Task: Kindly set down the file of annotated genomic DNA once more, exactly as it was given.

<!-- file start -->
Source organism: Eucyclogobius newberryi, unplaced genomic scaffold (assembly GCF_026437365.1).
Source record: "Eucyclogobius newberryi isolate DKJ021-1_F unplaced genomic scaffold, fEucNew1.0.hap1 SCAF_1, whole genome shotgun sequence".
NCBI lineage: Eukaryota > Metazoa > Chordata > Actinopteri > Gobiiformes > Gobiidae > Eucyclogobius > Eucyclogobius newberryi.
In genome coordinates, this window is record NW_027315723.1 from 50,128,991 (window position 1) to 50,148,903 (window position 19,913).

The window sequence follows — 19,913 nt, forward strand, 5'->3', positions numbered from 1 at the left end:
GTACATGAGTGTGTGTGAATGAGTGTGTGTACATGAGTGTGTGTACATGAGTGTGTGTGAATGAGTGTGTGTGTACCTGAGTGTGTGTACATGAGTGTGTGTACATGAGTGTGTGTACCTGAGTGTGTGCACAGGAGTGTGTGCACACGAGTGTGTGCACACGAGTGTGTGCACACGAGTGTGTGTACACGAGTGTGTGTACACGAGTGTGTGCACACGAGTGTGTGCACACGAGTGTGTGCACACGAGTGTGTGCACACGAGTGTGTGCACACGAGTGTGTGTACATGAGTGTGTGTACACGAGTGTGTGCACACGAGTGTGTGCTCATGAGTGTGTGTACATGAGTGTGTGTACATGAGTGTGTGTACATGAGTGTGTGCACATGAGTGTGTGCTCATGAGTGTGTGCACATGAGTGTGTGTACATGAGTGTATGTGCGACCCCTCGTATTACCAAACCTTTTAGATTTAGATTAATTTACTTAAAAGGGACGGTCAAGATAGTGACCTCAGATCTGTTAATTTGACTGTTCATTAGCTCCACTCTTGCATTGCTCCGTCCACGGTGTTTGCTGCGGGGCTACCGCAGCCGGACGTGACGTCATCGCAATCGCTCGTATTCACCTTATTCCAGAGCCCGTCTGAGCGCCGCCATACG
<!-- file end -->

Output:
Source organism: Eucyclogobius newberryi, unplaced genomic scaffold (assembly GCF_026437365.1).
Source record: "Eucyclogobius newberryi isolate DKJ021-1_F unplaced genomic scaffold, fEucNew1.0.hap1 SCAF_1, whole genome shotgun sequence".
NCBI lineage: Eukaryota > Metazoa > Chordata > Actinopteri > Gobiiformes > Gobiidae > Eucyclogobius > Eucyclogobius newberryi.
In genome coordinates, this window is record NW_027315723.1 from 50,128,991 (window position 1) to 50,148,903 (window position 19,913).

The window sequence follows — 19,913 nt, forward strand, 5'->3', positions numbered from 1 at the left end:
GTACATGAGTGTGTGTGAATGAGTGTGTGTACATGAGTGTGTGTACATGAGTGTGTGTGAATGAGTGTGTGTGTACCTGAGTGTGTGTACATGAGTGTGTGTACATGAGTGTGTGTACCTGAGTGTGTGCACAGGAGTGTGTGCACACGAGTGTGTGCACACGAGTGTGTGCACACGAGTGTGTGTACACGAGTGTGTGTACACGAGTGTGTGCACACGAGTGTGTGCACACGAGTGTGTGCACACGAGTGTGTGCACACGAGTGTGTGCACACGAGTGTGTGTACATGAGTGTGTGTACACGAGTGTGTGCACACGAGTGTGTGCTCATGAGTGTGTGTACATGAGTGTGTGTACATGAGTGTGTGTACATGAGTGTGTGCACATGAGTGTGTGCTCATGAGTGTGTGCACATGAGTGTGTGTACATGAGTGTATGTGCGACCCCTCGTATTACCAAACCTTTTAGATTTAGATTAATTTACTTAAAAGGGACGGTCAAGATAGTGACCTCAGATCTGTTAATTTGACTGTTCATTAGCTCCACTCTTGCATTGCTCCGTCCACGGTGTTTGCTGCGGGGCTACCGCAGCCGGACGTGACGTCATCGCAATCGCTCGTATTCACCTTATTCCAGAGCCCGTCTGAGCGCCGCCATACG